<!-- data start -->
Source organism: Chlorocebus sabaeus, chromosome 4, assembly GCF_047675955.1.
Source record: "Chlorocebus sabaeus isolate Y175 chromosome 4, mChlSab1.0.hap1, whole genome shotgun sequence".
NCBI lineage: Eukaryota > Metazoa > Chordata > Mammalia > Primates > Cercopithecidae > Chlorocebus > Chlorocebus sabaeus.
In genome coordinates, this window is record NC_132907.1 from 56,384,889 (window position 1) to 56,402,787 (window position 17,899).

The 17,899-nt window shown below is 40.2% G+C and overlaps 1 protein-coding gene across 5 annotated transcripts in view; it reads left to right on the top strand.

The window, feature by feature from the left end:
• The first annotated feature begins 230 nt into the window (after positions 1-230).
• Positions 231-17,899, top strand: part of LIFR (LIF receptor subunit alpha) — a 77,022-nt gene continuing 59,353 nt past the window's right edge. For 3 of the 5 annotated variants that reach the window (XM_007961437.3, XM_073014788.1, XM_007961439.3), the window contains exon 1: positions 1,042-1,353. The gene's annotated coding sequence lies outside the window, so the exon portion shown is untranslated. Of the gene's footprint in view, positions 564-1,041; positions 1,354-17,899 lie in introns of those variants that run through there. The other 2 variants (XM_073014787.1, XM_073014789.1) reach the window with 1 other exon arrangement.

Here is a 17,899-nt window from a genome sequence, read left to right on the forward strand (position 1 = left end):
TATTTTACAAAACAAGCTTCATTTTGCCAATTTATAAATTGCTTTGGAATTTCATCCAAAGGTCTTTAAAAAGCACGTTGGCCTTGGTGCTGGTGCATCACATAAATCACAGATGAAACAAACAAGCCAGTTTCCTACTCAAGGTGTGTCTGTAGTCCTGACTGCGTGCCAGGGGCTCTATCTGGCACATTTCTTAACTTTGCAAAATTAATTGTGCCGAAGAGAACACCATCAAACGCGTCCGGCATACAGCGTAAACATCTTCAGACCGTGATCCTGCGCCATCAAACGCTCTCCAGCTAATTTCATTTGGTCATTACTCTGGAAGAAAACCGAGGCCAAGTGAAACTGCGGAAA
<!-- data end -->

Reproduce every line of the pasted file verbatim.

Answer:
Source organism: Chlorocebus sabaeus, chromosome 4, assembly GCF_047675955.1.
Source record: "Chlorocebus sabaeus isolate Y175 chromosome 4, mChlSab1.0.hap1, whole genome shotgun sequence".
NCBI lineage: Eukaryota > Metazoa > Chordata > Mammalia > Primates > Cercopithecidae > Chlorocebus > Chlorocebus sabaeus.
In genome coordinates, this window is record NC_132907.1 from 56,384,889 (window position 1) to 56,402,787 (window position 17,899).

The 17,899-nt window shown below is 40.2% G+C and overlaps 1 protein-coding gene across 5 annotated transcripts in view; it reads left to right on the top strand.

The window, feature by feature from the left end:
• The first annotated feature begins 230 nt into the window (after positions 1-230).
• Positions 231-17,899, top strand: part of LIFR (LIF receptor subunit alpha) — a 77,022-nt gene continuing 59,353 nt past the window's right edge. For 3 of the 5 annotated variants that reach the window (XM_007961437.3, XM_073014788.1, XM_007961439.3), the window contains exon 1: positions 1,042-1,353. The gene's annotated coding sequence lies outside the window, so the exon portion shown is untranslated. Of the gene's footprint in view, positions 564-1,041; positions 1,354-17,899 lie in introns of those variants that run through there. The other 2 variants (XM_073014787.1, XM_073014789.1) reach the window with 1 other exon arrangement.

Here is a 17,899-nt window from a genome sequence, read left to right on the forward strand (position 1 = left end):
TATTTTACAAAACAAGCTTCATTTTGCCAATTTATAAATTGCTTTGGAATTTCATCCAAAGGTCTTTAAAAAGCACGTTGGCCTTGGTGCTGGTGCATCACATAAATCACAGATGAAACAAACAAGCCAGTTTCCTACTCAAGGTGTGTCTGTAGTCCTGACTGCGTGCCAGGGGCTCTATCTGGCACATTTCTTAACTTTGCAAAATTAATTGTGCCGAAGAGAACACCATCAAACGCGTCCGGCATACAGCGTAAACATCTTCAGACCGTGATCCTGCGCCATCAAACGCTCTCCAGCTAATTTCATTTGGTCATTACTCTGGAAGAAAACCGAGGCCAAGTGAAACTGCGGAAA